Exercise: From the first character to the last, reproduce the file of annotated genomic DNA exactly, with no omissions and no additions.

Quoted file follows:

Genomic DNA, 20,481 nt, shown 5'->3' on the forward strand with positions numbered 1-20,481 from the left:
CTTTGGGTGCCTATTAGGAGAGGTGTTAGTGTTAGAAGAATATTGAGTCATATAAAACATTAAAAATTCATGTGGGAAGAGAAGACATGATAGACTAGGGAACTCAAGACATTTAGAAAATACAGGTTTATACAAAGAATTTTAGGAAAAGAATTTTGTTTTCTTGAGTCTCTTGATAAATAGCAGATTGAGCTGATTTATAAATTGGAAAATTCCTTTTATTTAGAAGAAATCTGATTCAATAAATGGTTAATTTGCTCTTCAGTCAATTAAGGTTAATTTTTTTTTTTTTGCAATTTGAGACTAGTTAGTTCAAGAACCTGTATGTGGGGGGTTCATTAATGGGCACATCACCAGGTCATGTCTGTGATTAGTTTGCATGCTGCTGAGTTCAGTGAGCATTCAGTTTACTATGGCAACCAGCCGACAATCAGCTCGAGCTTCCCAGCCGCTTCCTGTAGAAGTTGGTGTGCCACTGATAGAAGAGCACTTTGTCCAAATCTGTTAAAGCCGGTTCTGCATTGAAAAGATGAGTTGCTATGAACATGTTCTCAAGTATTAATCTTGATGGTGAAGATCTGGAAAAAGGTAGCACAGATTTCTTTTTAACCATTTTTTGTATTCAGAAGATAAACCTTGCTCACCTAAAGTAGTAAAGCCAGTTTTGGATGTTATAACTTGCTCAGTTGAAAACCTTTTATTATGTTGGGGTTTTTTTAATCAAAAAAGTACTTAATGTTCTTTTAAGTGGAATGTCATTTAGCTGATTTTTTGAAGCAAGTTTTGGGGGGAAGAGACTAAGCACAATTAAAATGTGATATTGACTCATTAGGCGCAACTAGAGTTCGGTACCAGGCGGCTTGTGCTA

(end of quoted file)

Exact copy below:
Genomic DNA, 20,481 nt, shown 5'->3' on the forward strand with positions numbered 1-20,481 from the left:
CTTTGGGTGCCTATTAGGAGAGGTGTTAGTGTTAGAAGAATATTGAGTCATATAAAACATTAAAAATTCATGTGGGAAGAGAAGACATGATAGACTAGGGAACTCAAGACATTTAGAAAATACAGGTTTATACAAAGAATTTTAGGAAAAGAATTTTGTTTTCTTGAGTCTCTTGATAAATAGCAGATTGAGCTGATTTATAAATTGGAAAATTCCTTTTATTTAGAAGAAATCTGATTCAATAAATGGTTAATTTGCTCTTCAGTCAATTAAGGTTAATTTTTTTTTTTTTGCAATTTGAGACTAGTTAGTTCAAGAACCTGTATGTGGGGGGTTCATTAATGGGCACATCACCAGGTCATGTCTGTGATTAGTTTGCATGCTGCTGAGTTCAGTGAGCATTCAGTTTACTATGGCAACCAGCCGACAATCAGCTCGAGCTTCCCAGCCGCTTCCTGTAGAAGTTGGTGTGCCACTGATAGAAGAGCACTTTGTCCAAATCTGTTAAAGCCGGTTCTGCATTGAAAAGATGAGTTGCTATGAACATGTTCTCAAGTATTAATCTTGATGGTGAAGATCTGGAAAAAGGTAGCACAGATTTCTTTTTAACCATTTTTTGTATTCAGAAGATAAACCTTGCTCACCTAAAGTAGTAAAGCCAGTTTTGGATGTTATAACTTGCTCAGTTGAAAACCTTTTATTATGTTGGGGTTTTTTTAATCAAAAAAGTACTTAATGTTCTTTTAAGTGGAATGTCATTTAGCTGATTTTTTGAAGCAAGTTTTGGGGGGAAGAGACTAAGCACAATTAAAATGTGATATTGACTCATTAGGCGCAACTAGAGTTCGGTACCAGGCGGCTTGTGCTA